'Chagall was born in 1887, Henri Matiss was born in 1869. It's 1939 now. They're both alive in this era.'

I said with a good-natured face.

"They may not have been heard of in Czechoslovakia. They're both young."

"Hehe, I didn't know there were such painters. I really want to see their paintings, cough cough."

You probably won't have a chance to see their paintings.

In an era without the internet, you have to go to the museum to see the paintings, but you are not very mobile right now.

When I stopped talking, Mucha sighed after coughing and said.

"Yes, Monet was a painter who captured light, not objects. Renoir was a painter who overwhelmed with beauty by capturing the lively and cinematic beauty of women on canvas. Cézanne was a person who drew a great presence beyond reality. El Greco was a person who drew dramatic effects of distortion and distortion."

Mucha gestures for me to explain the two painters he doesn't know. I coughed and said.

"Um, Chagall was a painter who captured the world of dreams on canvas. Matiss is evaluated as creating another reality in a place that is detached from reality."

Mucha leans towards me, interested.

"Tell me more."


I wondered how to explain it and recalled what I had heard from my professor.

"When you fall asleep, you dream and if you have something you wanted or a feeling left in it, it becomes a thought in us. A love that you couldn't confess to your favorite person also becomes a thought. The person who expressed the thoughts that remained like regret in a fantastic way on canvas is Marc Chagall."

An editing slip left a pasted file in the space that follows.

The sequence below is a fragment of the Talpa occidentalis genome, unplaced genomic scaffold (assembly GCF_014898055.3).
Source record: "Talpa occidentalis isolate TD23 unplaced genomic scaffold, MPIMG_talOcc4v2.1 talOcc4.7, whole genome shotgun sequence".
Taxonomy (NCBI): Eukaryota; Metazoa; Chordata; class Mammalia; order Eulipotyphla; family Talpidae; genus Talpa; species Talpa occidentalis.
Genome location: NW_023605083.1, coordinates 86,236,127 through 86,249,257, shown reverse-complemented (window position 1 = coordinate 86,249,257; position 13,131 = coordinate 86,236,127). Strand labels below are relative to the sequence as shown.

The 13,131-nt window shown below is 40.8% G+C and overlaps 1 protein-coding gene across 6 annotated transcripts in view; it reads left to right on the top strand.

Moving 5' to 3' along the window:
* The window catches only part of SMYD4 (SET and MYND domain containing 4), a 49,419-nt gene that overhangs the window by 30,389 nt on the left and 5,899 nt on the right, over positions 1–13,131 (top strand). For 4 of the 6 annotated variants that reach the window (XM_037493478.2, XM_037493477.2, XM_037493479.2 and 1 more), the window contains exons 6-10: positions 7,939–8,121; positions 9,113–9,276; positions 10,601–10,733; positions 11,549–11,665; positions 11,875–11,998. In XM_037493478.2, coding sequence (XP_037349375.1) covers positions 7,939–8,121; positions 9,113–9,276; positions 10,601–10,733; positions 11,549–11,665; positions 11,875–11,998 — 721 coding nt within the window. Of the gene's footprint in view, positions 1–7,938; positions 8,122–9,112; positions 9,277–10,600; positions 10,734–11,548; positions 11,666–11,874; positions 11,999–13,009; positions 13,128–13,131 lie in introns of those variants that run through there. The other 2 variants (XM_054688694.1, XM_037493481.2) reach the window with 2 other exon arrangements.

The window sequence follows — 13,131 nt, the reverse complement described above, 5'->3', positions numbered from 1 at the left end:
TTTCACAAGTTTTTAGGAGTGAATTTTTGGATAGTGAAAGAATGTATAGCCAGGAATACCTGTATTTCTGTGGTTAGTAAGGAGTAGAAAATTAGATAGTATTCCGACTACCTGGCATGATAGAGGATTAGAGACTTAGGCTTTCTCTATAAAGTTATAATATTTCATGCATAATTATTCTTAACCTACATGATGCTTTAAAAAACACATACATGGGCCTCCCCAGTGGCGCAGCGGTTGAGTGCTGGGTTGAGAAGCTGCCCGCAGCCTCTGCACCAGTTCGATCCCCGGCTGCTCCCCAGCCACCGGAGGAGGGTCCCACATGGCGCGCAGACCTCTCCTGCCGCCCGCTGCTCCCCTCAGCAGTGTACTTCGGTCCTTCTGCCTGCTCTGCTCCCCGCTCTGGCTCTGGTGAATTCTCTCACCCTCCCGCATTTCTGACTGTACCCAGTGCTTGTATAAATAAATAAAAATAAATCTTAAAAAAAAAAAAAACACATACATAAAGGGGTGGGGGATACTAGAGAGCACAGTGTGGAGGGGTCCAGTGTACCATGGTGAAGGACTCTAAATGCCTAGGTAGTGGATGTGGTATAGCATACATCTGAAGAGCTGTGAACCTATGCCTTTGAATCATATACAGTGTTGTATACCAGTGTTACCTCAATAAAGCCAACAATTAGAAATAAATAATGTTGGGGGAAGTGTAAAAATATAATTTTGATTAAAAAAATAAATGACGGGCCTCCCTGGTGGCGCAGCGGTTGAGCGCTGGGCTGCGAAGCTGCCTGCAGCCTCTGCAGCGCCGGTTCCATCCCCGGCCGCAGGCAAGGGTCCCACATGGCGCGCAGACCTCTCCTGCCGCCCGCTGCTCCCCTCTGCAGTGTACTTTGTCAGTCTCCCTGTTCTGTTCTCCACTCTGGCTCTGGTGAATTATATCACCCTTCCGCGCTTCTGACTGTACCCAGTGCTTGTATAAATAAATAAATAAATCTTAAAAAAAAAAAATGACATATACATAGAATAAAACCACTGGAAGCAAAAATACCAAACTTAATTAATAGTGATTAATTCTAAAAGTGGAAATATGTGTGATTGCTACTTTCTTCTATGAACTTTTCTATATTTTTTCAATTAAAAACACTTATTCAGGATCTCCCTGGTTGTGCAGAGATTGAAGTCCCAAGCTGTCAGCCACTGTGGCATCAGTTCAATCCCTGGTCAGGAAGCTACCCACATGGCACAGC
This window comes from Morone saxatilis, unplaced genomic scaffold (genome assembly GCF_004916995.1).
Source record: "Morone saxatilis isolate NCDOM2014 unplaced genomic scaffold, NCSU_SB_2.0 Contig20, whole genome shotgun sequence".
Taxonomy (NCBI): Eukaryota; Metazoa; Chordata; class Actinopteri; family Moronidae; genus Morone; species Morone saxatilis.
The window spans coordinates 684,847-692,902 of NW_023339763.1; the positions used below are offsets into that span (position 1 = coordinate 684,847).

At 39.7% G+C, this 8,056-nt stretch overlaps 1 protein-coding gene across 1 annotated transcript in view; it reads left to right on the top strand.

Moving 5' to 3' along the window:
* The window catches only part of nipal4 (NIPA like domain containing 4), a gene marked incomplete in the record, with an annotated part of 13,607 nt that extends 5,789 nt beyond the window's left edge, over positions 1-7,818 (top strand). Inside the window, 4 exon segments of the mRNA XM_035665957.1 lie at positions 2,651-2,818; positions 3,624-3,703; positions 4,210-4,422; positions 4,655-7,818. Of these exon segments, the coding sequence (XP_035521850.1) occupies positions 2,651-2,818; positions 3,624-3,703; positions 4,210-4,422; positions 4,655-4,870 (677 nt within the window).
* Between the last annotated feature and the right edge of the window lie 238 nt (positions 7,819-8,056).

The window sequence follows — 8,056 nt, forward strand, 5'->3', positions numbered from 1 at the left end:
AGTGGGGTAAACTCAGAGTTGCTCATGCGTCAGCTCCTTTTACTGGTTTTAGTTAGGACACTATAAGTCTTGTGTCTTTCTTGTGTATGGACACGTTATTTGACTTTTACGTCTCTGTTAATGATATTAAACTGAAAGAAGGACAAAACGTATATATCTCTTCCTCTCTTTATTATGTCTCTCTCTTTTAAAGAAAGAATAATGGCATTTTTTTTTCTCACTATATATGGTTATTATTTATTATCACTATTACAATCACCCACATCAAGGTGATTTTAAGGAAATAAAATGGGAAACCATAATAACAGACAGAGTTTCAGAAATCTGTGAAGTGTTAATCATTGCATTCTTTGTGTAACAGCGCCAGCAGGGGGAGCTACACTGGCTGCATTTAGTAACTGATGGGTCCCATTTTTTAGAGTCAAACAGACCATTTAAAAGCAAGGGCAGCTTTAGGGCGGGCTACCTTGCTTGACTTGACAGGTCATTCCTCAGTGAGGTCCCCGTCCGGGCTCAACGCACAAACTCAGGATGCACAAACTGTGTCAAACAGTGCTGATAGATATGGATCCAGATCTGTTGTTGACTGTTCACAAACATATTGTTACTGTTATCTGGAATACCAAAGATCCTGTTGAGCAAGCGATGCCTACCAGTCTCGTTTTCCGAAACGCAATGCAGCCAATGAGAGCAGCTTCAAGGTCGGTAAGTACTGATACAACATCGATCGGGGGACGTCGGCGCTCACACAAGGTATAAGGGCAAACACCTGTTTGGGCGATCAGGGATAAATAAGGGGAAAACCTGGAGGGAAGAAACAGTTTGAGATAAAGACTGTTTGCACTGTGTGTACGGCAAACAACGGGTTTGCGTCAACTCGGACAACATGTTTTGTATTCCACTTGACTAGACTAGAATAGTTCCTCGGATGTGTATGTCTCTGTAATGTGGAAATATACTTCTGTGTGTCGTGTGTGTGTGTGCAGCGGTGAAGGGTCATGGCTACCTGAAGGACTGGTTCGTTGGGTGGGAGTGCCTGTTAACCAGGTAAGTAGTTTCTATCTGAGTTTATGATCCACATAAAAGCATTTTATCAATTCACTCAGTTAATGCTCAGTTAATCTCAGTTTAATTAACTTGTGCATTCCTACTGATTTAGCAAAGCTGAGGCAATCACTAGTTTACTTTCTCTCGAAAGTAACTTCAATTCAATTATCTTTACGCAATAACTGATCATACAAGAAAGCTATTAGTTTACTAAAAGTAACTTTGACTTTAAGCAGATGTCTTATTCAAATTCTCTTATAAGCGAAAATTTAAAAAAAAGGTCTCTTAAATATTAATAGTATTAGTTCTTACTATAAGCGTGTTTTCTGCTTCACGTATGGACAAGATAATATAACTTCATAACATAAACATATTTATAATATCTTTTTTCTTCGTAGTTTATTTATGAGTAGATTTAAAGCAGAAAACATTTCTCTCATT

"What are his masterpieces?"

"There is a picture titled Birthday."

"Birthday, what kind of picture is it?"

"It's a picture that Chagall drew thinking of when his lover Vera came to congratulate him with flowers on his birthday. A ghost-like man who is floating in the air and bending his body kisses a woman who is holding flowers and heading towards the window."

"That's an interesting expression."

"Yes, those who see his paintings don't care about the face of the dove or the fish jumping and playing the violin. He literally drew the residual thoughts that remained after dreaming."

"Ha ha, I really want to see that picture. You said he was young, how old is he?"


For a moment, I couldn't calculate. I hated math since I was young, so I gave up on math subjects since elementary school. Marc Chagall was born in 1887, so it's 1939 now... uh... and... fuck, I don't know.

"He must be about 50 years old."

"Hehe, that's not a young age."

"Ha ha, that's right."

"Then what kind of painter is Henri Matiss?"

"He is a painter who escaped from the colors of nature."


"If you look at the picture he painted with his wife as a model, you can see that it doesn't look like a person at first glance. It looks like a tool for expressing color. He is a painter who can draw freely without paying attention to the details of the other person."

"Just hearing it makes my heart beat."

I talked with Mucha for a very long time that day.

Stories about many painters who existed in history. What they wanted to express. I looked back at myself as I listened to their thoughts.

'Have I ever drawn a picture thinking of the five elements that determine a good picture?'


Rather, I only tried to imitate the skills of the great painters. Because entrance exams and competitions are a feast of skills. In the life I have walked and lived so far, skills were more important.

As I stopped talking because of the thoughts that came to mind, Mucha quietly waited for me without saying anything. He knew that this moment was the most important moment for a person to grow, because it was what he had walked and experienced.